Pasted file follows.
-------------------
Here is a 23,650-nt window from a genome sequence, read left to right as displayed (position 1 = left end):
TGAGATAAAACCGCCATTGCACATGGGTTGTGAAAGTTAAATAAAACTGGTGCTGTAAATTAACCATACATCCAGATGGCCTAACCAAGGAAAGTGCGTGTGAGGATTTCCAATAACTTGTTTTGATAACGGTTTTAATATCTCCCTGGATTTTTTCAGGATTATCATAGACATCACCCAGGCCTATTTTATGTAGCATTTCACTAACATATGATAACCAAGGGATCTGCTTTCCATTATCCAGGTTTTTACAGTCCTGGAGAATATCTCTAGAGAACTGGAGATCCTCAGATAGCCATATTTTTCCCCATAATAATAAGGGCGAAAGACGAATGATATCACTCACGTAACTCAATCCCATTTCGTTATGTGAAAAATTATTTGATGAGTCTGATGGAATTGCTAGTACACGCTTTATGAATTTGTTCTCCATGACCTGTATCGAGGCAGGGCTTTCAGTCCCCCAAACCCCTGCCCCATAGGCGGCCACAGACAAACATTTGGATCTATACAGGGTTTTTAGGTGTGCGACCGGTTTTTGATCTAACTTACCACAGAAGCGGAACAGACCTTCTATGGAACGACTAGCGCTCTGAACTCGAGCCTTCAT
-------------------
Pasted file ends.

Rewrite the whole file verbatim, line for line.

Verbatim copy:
Here is a 23,650-nt window from a genome sequence, read left to right as displayed (position 1 = left end):
TGAGATAAAACCGCCATTGCACATGGGTTGTGAAAGTTAAATAAAACTGGTGCTGTAAATTAACCATACATCCAGATGGCCTAACCAAGGAAAGTGCGTGTGAGGATTTCCAATAACTTGTTTTGATAACGGTTTTAATATCTCCCTGGATTTTTTCAGGATTATCATAGACATCACCCAGGCCTATTTTATGTAGCATTTCACTAACATATGATAACCAAGGGATCTGCTTTCCATTATCCAGGTTTTTACAGTCCTGGAGAATATCTCTAGAGAACTGGAGATCCTCAGATAGCCATATTTTTCCCCATAATAATAAGGGCGAAAGACGAATGATATCACTCACGTAACTCAATCCCATTTCGTTATGTGAAAAATTATTTGATGAGTCTGATGGAATTGCTAGTACACGCTTTATGAATTTGTTCTCCATGACCTGTATCGAGGCAGGGCTTTCAGTCCCCCAAACCCCTGCCCCATAGGCGGCCACAGACAAACATTTGGATCTATACAGGGTTTTTAGGTGTGCGACCGGTTTTTGATCTAACTTACCACAGAAGCGGAACAGACCTTCTATGGAACGACTAGCGCTCTGAACTCGAGCCTTCAT